The controlled, unemotional connotations of "science" often mask an obsession bordering on the irrational. Science, as archetypes like Dr. Frankenstein and Dr. Faustus have proven, can be not just rational and intellectual, but also emotional and intense. Matters of life and death unfold beneath the test tube's steady gaze and the archeologist's probing hatchet.
The beauty of Suzanne Stryk's paintings in The Collector's Confession, located in the vaulted ceiling and sunlit context of Fernbank Museum, is in how they address the element of mystery and enchantment that underlies the seemingly detached realm of science. Stryk's fervid images of beetles, wasps nests, feathers and frog skeletons become doubly profound amidst Fernbank's taxidermied bears, squirrels and eternally irritated minks. While the stuffed specimens exhibit a certain scientific remove and detachment, Stryk's flora and fauna are as dramatic as a diva on opening night.
The natural history setting also enlarges our appreciation of Stryk's work. Paintings that might seem too ornately romantic and fussy in a traditional museum are a perfect fit in this purview.
The artist's theatrical treatment of nature often resembles Romanticism's exaltation of the senses over Enlightenment's stodgy reason. She suggests that the deeper one delves into the matter of things -- even down to the skeleton -- the more evanescent things like truth and practicality can become.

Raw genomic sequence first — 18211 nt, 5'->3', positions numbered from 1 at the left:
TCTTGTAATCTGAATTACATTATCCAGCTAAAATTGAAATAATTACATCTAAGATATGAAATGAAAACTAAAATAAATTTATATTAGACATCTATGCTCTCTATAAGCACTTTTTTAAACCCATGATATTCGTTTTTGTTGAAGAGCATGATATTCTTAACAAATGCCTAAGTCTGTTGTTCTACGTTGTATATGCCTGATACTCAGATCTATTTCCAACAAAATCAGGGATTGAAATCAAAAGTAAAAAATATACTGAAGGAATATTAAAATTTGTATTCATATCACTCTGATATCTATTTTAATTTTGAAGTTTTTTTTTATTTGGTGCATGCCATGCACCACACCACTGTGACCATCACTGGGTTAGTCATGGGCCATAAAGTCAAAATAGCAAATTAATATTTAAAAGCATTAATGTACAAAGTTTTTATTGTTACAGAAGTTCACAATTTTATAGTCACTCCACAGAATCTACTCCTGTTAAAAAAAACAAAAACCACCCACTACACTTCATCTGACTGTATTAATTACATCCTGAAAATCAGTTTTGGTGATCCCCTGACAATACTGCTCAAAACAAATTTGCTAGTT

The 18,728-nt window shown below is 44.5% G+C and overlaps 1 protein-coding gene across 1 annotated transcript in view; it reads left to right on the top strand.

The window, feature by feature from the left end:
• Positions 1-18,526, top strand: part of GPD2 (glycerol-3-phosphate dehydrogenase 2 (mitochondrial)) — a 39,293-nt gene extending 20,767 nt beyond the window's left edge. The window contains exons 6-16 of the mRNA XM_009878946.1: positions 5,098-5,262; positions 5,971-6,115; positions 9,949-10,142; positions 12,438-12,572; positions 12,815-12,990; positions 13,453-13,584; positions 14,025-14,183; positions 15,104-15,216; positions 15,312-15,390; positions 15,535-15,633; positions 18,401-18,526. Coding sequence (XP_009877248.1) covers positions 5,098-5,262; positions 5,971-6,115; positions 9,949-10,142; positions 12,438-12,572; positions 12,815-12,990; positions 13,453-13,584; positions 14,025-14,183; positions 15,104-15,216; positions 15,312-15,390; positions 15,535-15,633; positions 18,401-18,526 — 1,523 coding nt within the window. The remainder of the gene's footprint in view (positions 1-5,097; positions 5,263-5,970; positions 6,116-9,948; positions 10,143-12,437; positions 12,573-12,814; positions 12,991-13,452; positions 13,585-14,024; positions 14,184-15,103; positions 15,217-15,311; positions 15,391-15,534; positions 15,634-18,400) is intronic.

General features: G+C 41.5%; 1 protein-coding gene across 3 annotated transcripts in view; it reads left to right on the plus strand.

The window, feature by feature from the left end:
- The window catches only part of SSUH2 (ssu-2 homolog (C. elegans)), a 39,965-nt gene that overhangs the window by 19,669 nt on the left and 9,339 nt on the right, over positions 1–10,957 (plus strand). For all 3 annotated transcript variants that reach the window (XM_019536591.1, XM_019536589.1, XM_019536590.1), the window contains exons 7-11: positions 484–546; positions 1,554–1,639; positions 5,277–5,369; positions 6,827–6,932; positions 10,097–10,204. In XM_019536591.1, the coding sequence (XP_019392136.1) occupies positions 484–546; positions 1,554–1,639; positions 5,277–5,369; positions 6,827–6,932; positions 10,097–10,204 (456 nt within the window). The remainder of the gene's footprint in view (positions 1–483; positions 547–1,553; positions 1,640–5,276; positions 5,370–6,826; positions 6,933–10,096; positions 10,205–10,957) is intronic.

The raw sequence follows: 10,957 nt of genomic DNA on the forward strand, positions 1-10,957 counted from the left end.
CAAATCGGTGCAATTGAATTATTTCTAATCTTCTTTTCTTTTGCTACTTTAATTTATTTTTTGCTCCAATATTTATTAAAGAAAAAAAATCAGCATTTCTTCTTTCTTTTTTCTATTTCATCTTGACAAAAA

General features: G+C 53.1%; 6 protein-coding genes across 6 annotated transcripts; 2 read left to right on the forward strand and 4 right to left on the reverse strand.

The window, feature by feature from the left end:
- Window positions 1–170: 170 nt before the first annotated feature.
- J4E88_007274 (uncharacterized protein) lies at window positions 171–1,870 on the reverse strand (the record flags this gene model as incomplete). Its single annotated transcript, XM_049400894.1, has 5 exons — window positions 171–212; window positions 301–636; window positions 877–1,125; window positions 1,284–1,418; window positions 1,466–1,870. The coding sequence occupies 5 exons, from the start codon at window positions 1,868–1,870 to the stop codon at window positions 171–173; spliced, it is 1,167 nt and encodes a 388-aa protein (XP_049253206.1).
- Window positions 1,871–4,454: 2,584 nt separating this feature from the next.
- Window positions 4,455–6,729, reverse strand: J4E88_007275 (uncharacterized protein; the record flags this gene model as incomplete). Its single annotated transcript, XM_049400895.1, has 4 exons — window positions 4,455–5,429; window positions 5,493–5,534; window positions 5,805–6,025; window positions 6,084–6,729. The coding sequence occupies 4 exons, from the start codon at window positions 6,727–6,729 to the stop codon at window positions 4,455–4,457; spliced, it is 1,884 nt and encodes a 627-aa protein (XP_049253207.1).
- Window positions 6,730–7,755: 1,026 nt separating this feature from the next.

Her paintings manage to nimbly combine science and fantasy. And her wooden panels also blend techniques both traditional and contemporary. Using rich oily blacks and dense ochres, she offers a jewel-like depiction of her flora and fauna that suggests the visual lushness of the Old Masters. But her work also has a modern edge in the way she uses three-dimensional techniques and breaks her paintings into sections, like building blocks that spell out a larger story.
Nature in Stryk's hands often takes on religious and romantic overtones, as in "Private Devotion I," a shrine-like composition in which a delicate bird perched on a tree is framed inside a peaked structure. Where a religious icon might depict a Virgin or a Christ at its center, Stryk shows her reverence for nature by framing individual feathers within their own tiny shrines.
At other times, the work simply suggests a kind of ecstatic religious state. In "Facts of Life II," a pair of disembodied wings explodes into a mass of feathers.
Even when Stryk's approach seems entirely scientific and orderly, the artist can't hide the glimmer of fascination. In "The Collector's Obsession," she juxtaposes a single nest, raised from the painting surface with modeling paste, against a variety of eggs rendered on a grid. Her images of eggs -- from speckled brown to delicate blue -- or the wondrous variations in feathers, carry an implicit awe that defies the orderliness of categorization.
But there are moments when Stryk surpasses commentary and finds herself overwhelmed. In those instances, her paintings do not merely comment upon the wonder of nature but are consumed by it. "Collection (Nest II)" is a sublimely ecstatic image in which the painting is split at the horizon, between five birds' nests on the ground and a frenzy of birds flying in the sky above. A divide appears between those cast-off, grounded nests and the delightful hurly-burly of flight. In that single image, Stryk does much to convey the delightful paradoxes between science and fantasy, between earthly gravity and spiritual flight.